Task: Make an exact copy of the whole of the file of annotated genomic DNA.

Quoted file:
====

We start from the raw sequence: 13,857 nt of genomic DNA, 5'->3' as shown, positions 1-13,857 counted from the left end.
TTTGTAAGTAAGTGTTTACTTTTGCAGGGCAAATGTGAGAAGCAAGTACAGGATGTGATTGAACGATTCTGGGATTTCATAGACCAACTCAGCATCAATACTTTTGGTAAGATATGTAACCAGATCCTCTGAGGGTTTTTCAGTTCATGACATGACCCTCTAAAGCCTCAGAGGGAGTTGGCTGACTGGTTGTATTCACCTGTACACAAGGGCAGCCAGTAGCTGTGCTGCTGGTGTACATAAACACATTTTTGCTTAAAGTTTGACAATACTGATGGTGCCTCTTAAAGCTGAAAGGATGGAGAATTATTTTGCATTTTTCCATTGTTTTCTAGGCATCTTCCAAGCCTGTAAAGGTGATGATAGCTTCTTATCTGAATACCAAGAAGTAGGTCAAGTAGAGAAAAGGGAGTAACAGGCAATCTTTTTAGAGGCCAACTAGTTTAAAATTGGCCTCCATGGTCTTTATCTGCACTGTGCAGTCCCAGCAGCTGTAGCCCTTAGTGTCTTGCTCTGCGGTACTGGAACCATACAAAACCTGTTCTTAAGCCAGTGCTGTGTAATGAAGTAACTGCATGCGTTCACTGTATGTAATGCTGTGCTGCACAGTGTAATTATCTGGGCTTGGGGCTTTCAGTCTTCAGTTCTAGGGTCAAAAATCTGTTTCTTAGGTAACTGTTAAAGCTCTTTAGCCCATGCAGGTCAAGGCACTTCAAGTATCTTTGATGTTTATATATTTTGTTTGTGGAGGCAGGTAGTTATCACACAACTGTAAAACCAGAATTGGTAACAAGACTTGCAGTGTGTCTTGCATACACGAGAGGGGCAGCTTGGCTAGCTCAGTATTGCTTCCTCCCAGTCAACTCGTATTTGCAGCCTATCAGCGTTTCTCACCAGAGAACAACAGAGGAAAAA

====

We start from the raw sequence: 13,857 nt of genomic DNA, 5'->3' as shown, positions 1-13,857 counted from the left end.
TTTGTAAGTAAGTGTTTACTTTTGCAGGGCAAATGTGAGAAGCAAGTACAGGATGTGATTGAACGATTCTGGGATTTCATAGACCAACTCAGCATCAATACTTTTGGTAAGATATGTAACCAGATCCTCTGAGGGTTTTTCAGTTCATGACATGACCCTCTAAAGCCTCAGAGGGAGTTGGCTGACTGGTTGTATTCACCTGTACACAAGGGCAGCCAGTAGCTGTGCTGCTGGTGTACATAAACACATTTTTGCTTAAAGTTTGACAATACTGATGGTGCCTCTTAAAGCTGAAAGGATGGAGAATTATTTTGCATTTTTCCATTGTTTTCTAGGCATCTTCCAAGCCTGTAAAGGTGATGATAGCTTCTTATCTGAATACCAAGAAGTAGGTCAAGTAGAGAAAAGGGAGTAACAGGCAATCTTTTTAGAGGCCAACTAGTTTAAAATTGGCCTCCATGGTCTTTATCTGCACTGTGCAGTCCCAGCAGCTGTAGCCCTTAGTGTCTTGCTCTGCGGTACTGGAACCATACAAAACCTGTTCTTAAGCCAGTGCTGTGTAATGAAGTAACTGCATGCGTTCACTGTATGTAATGCTGTGCTGCACAGTGTAATTATCTGGGCTTGGGGCTTTCAGTCTTCAGTTCTAGGGTCAAAAATCTGTTTCTTAGGTAACTGTTAAAGCTCTTTAGCCCATGCAGGTCAAGGCACTTCAAGTATCTTTGATGTTTATATATTTTGTTTGTGGAGGCAGGTAGTTATCACACAACTGTAAAACCAGAATTGGTAACAAGACTTGCAGTGTGTCTTGCATACACGAGAGGGGCAGCTTGGCTAGCTCAGTATTGCTTCCTCCCAGTCAACTCGTATTTGCAGCCTATCAGCGTTTCTCACCAGAGAACAACAGAGGAAAAA